As a data-driven outcomes metric, the Milken rankings can also be used to gauge the key factors that underpin and drive the growth in U.S. metros. My MPI colleague Charlotta Mellander ran a basic correlation analysis on Milken's results for the 200 large metros they ranked. She matched up these data (which the Milken Institute kindly supplied to us) to key factors like population, density, human capital (the percent of adults that are college graduates), the share of knowledge, professional, and creative workers, and other measures of demographic and economic characteristics for each metro area. As usual, I note that correlation does not imply causation, and merely shows a relationship between variables.
The biggest takeaway is the clear connection between talent and economic performance. The Milken Index is positively associated with both the share of adults that are college grads (.41) and the share of the labor force made up of knowledge, professional, and creative workers (.35). Talent thus appears to underpin tech-based economic growth. As Ross DeVol, the primary author of the report and the chief research officer at the Milken Institute wrote to me via email: "It really is a talent/human capital story this year and the relationship to tech."
Our analysis also looked inside the "black box" of talent at the specific kinds of occupations and skills that might be associated with higher economic performance. Better performance as gauged by the Milken Index is associated with three occupational sectors: science and technology (.37), business and professional workers (.33), and art, culture and media (.25). Many cities and metros have made the education and healthcare sectors — the so-called "eds and meds" — a centerpiece of their economic development strategies, seeing them as a driver of jobs and high-tech employment. But this is not the case according to Mellander’s analysis: eds and meds employment is not statistically associated with the Milken Index.
The economic performance of metros is even more closely related to two underlying skills required for knowledge-intensive work. Metro performance as measured by the Milken Index is closely associated with both cognitive and analytical skills (.38) and social skills, including key entrepreneurial strengths like the ability to lead teams and mobilize people (.37).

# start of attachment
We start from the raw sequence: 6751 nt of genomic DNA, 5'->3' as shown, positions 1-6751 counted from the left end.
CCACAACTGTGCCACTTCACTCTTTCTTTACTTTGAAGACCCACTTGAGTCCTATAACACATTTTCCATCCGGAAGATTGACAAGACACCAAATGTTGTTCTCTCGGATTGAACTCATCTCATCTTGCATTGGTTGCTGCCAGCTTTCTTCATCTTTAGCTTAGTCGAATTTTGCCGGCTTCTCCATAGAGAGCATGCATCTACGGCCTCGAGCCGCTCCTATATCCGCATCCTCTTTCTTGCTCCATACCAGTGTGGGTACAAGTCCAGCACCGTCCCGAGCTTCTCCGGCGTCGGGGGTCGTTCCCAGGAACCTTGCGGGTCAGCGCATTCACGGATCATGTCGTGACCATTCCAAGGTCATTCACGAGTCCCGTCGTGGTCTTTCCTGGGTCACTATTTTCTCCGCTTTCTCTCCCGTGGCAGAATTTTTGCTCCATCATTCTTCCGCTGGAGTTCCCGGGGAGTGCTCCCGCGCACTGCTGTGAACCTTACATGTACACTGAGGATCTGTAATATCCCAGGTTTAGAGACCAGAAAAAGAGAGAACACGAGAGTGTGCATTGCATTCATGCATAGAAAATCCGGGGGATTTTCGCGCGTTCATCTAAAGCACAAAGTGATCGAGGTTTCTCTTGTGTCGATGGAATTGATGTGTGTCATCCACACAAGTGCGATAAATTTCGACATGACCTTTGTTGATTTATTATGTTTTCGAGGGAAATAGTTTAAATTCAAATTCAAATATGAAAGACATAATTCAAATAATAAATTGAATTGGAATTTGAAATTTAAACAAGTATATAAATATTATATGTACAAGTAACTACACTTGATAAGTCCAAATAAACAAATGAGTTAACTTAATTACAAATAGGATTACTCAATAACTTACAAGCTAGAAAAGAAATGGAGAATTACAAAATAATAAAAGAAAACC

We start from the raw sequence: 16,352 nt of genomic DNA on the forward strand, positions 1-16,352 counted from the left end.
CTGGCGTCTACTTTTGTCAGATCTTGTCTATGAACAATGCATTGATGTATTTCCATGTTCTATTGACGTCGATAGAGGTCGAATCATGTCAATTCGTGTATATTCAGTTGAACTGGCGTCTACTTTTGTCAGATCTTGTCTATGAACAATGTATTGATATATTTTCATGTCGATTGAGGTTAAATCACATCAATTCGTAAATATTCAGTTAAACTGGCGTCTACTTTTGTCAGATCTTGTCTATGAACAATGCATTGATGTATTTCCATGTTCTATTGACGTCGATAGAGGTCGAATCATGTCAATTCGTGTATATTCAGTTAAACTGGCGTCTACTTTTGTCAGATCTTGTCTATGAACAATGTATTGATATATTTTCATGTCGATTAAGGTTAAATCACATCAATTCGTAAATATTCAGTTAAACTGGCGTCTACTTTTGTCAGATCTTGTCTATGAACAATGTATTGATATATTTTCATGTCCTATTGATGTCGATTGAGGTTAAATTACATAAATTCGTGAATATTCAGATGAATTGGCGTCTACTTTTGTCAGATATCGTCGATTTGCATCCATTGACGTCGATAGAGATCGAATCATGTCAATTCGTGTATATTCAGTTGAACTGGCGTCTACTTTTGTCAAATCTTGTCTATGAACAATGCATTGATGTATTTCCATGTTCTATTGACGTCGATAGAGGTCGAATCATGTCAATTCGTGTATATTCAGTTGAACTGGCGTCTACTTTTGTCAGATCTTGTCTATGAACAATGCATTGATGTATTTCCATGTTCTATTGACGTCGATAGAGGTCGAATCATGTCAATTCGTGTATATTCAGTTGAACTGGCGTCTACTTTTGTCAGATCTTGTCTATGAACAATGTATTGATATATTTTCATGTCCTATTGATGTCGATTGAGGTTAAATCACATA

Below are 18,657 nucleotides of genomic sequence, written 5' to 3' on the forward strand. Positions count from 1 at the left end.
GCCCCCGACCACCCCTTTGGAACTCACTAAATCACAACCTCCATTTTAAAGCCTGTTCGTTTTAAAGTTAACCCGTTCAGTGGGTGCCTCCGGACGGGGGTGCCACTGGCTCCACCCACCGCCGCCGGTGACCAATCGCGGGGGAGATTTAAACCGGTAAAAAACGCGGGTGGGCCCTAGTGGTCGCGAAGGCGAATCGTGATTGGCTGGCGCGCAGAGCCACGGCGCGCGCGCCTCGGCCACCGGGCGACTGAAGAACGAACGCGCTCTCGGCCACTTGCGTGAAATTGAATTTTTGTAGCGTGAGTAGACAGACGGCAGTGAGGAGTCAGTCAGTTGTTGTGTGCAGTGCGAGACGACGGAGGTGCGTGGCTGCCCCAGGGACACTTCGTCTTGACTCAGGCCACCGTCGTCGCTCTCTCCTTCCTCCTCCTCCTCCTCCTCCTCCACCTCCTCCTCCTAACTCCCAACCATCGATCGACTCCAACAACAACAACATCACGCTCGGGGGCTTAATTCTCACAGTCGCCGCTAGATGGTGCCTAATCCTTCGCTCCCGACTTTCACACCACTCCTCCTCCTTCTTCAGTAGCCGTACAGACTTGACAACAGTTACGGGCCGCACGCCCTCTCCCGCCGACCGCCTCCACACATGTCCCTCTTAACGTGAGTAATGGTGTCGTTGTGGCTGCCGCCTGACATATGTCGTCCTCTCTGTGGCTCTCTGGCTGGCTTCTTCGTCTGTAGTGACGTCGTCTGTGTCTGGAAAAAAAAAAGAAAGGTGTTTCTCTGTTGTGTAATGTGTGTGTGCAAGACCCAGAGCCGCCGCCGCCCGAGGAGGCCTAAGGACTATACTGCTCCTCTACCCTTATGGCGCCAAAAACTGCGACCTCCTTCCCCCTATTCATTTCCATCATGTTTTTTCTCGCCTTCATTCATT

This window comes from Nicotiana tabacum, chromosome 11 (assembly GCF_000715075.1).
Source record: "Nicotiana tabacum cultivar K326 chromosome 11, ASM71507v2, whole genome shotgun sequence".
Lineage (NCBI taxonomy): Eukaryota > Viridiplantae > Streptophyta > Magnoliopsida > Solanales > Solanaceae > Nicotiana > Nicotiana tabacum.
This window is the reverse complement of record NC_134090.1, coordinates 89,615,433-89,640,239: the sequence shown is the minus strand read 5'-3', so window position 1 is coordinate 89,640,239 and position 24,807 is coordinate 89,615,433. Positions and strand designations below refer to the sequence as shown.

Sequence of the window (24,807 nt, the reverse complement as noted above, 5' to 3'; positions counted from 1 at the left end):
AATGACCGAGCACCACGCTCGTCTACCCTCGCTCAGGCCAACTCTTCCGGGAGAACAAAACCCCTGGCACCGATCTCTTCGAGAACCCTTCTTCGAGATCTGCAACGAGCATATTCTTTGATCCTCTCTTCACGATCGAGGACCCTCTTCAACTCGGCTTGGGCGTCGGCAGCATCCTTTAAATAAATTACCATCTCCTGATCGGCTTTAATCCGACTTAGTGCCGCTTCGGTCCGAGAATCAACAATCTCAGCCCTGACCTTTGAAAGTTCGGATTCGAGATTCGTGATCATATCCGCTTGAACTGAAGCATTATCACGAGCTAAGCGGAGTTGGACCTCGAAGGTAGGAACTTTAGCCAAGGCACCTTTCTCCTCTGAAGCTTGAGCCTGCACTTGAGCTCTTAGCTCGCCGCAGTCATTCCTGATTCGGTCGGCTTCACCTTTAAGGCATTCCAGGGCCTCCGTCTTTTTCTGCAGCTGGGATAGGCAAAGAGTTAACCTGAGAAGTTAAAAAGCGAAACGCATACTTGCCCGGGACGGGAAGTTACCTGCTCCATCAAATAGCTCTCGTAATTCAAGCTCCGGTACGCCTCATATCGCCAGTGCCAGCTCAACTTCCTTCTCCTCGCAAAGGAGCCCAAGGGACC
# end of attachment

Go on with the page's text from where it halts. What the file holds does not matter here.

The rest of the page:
But there may be a darker side to this process of clustered and concentrated tech-driven economic growth. Metros that performed better on the Milken Index have higher levels of wage inequality (with a correlation of.34), a measure of the troubling gap between have and have-nots in America. (However, the Milken Index is not statistically associated with income inequality, as measured by the Gini coefficient, according to Mellander’s analysis).
On the up side, there is a strong connection between economic performance on the Milken Index and the Gallup Organization’s overall gauge of well-being and happiness of metros (the correlation of .41 was the highest of any in our analysis).
• • • • •
These latest Milken rankings add additional evidence to the arguments that I made in my recent Atlantic essay on the "Boom Towns and Ghost Towns of the New Economy" — that the American economy is being reshaped around the twin pillars of knowledge hubs and gas and energy centers. Thirteen metros that Milken defines as tech hubs made it into the top 25, while nine of them benefited from the energy boom in shale and natural gas, especially places like Greeley, Colorado, and Houston, Texas. As the report concludes, "technology and energy were the forces powering this year’s top performers, even more so than in 2012."